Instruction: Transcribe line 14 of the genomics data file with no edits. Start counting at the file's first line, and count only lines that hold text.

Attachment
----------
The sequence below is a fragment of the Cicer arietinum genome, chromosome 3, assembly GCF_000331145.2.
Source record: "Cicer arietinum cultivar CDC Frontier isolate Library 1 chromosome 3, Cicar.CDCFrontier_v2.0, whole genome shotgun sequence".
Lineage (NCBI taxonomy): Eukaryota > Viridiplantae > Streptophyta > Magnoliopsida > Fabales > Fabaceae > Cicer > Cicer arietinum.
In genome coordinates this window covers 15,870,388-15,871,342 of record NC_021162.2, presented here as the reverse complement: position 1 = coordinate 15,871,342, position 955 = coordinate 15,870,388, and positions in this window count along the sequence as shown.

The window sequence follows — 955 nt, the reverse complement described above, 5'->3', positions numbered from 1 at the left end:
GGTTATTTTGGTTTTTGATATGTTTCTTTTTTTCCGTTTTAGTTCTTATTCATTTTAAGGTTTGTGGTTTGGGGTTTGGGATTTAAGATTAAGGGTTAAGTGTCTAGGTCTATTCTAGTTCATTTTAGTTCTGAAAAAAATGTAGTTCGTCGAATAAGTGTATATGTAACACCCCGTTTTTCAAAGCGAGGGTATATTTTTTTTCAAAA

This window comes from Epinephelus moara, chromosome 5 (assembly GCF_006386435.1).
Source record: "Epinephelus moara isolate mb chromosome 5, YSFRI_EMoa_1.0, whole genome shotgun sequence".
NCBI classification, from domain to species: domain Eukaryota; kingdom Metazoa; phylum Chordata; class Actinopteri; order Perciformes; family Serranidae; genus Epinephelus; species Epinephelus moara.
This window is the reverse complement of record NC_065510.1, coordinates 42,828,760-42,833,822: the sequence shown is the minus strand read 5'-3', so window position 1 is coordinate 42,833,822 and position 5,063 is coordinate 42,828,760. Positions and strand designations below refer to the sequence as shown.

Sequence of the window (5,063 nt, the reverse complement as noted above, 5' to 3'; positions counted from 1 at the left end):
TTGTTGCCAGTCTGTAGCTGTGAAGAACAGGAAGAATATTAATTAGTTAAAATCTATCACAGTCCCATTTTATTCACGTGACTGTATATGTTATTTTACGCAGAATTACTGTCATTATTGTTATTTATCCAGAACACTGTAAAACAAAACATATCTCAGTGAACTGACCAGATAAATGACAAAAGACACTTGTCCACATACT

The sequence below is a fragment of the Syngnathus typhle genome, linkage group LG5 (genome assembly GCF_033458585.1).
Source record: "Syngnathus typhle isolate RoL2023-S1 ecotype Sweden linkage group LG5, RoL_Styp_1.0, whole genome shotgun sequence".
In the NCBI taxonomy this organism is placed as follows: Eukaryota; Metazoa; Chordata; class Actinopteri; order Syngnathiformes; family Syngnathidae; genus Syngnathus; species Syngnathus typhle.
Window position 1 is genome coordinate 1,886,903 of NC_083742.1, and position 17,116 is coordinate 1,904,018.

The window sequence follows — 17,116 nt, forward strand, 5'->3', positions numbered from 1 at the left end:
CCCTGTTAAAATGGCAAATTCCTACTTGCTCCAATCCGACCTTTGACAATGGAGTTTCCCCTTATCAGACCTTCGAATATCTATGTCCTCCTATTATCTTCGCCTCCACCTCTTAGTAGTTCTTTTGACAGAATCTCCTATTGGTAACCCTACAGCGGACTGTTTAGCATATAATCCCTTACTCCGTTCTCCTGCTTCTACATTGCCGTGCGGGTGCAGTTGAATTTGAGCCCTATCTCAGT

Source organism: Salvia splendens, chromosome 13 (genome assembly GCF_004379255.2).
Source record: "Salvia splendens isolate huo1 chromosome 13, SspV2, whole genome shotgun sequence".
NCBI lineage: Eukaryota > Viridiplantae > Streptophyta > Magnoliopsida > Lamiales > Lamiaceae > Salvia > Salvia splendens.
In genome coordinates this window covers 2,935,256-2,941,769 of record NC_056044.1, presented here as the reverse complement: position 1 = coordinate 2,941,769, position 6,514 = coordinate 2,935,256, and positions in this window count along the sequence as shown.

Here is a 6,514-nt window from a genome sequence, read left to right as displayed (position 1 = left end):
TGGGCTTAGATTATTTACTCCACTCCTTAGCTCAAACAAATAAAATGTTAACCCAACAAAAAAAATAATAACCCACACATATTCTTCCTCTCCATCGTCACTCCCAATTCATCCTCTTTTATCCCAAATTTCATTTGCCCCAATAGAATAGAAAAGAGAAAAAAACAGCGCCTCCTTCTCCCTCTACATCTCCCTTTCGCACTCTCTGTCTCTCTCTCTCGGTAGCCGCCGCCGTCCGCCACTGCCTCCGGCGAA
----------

Source record: "Syngnathus typhle isolate RoL2023-S1 ecotype Sweden linkage group LG5, RoL_Styp_1.0, whole genome shotgun sequence".